The two main pain relief options showcased at host farm Richmond Brook were local anaesthetic and anti-inflammatories (similar to ibuprofen for humans). The products have a different dose rate depending on the weight of their lambs.
“How many people know the weight of their lambs at tailing time?” Bowron asked.
The cheapest option is an injection of local, although two injections are currently recommended on the testicles (each side) and possibly one or two for the tail (each side). Four doses would cost around $0.48/ram lamb, and it would be half that for the ewe lamb (tail only).
Heath Dickson said that this is dependent on the price each clinic can source product at and their buying power.
“Price will also vary as this rolls out.”
The dose should be adjusted for weight, he said, as overdosing of small lambs is possible. Tri-solfen gel spray is the next cheapest option but covers only the tail wound. This is around $0.43 per 2ml dose plus GST. This approach also needs something to cover rubber ring castration, for example the Numnut device or local injection.
One farmer at the accreditation day questioned the efficacy when mixing the gel with fly protection. The company states on its flyer that is fine to spray insecticide on after using Tri-Solfen. At the field day, Vetrazin spray was used over the tail area, following the gel. The gel had a visible stickability factor.
Behind the scenes, product labelling and veterinary services are racing to keep ahead of the rollout. Vet Marlborough was uncertain if farmers needed to be accredited each year although, for veterinary operating instructions, it should be annually, Bowron said.
In response to demand for using Tri-solfen for tailing, the meat withholding period for Tri-solfen has been updated from 91 days to four days meat withholding, Bowron said.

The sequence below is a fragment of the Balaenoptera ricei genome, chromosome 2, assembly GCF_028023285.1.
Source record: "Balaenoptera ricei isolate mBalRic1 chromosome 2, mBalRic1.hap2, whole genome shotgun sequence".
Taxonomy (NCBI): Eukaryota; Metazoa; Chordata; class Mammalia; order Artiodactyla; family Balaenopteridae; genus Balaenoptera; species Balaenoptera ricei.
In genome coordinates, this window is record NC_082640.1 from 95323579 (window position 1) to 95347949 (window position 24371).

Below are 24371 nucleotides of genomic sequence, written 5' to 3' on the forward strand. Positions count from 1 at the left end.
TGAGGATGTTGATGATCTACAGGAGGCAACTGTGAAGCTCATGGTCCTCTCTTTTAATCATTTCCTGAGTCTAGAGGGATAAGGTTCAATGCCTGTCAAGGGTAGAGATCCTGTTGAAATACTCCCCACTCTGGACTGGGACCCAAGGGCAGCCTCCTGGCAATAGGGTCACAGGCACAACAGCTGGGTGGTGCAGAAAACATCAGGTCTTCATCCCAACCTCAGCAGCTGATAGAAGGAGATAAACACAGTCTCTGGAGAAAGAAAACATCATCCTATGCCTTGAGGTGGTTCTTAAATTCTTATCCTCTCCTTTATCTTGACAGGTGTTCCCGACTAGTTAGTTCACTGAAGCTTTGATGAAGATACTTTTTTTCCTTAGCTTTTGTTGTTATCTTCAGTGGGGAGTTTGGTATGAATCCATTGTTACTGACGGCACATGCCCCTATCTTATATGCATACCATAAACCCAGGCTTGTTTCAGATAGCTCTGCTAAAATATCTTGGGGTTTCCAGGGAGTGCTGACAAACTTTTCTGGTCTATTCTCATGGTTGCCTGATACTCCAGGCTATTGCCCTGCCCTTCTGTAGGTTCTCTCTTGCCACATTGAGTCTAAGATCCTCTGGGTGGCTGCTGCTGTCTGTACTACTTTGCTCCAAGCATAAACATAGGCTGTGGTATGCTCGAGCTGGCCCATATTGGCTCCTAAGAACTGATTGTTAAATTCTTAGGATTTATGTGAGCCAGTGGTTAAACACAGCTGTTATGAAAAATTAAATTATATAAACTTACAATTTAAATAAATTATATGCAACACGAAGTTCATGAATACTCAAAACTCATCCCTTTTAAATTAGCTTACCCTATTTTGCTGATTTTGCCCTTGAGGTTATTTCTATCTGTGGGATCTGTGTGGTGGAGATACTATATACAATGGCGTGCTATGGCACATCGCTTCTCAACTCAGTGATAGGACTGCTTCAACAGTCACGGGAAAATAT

“The label hasn’t changed on the packaging yet, so a sticker has been added to the containers with the updated meat withhold time.”
Buccalgesic oral dose is given into the cheek pouch, while the other option, the Meloxicam injection, goes under the skin, either in the neck or the armpit. Both are anti-inflammatories and a one-pass option. The verdict at the field day was they were convenient but more expensive than local. They are not effective on acute pain. The anti-inflammatories take 15-20 minutes to take effect.
The NZ Veterinary Association Sheep and Beef Committee hosted a webinar for its members this week, to discuss the issue of providing the best advice on pain relief.
Dave Robertson, of Oamaru Veterinary Centre and a member of the committee, said vets have to be at the centre of the decisions on pain relief.
“They have the mix of the practical and the science.
“We have very good castration and tailing systems already – with past research into ideal pressures for rubber rings and the effect of cauterisation, that stops the nerve firing and numbs any pain.”
He suggested some of the current pharmaceutical options may not totally eliminate acute pain, but farmers requiring Responsible Wool Standard accreditation will have to use them at this point. Anti-inflammatories have been tested and work for inflammatory conditions like cuts, he said, but may not be that effective on castration pain.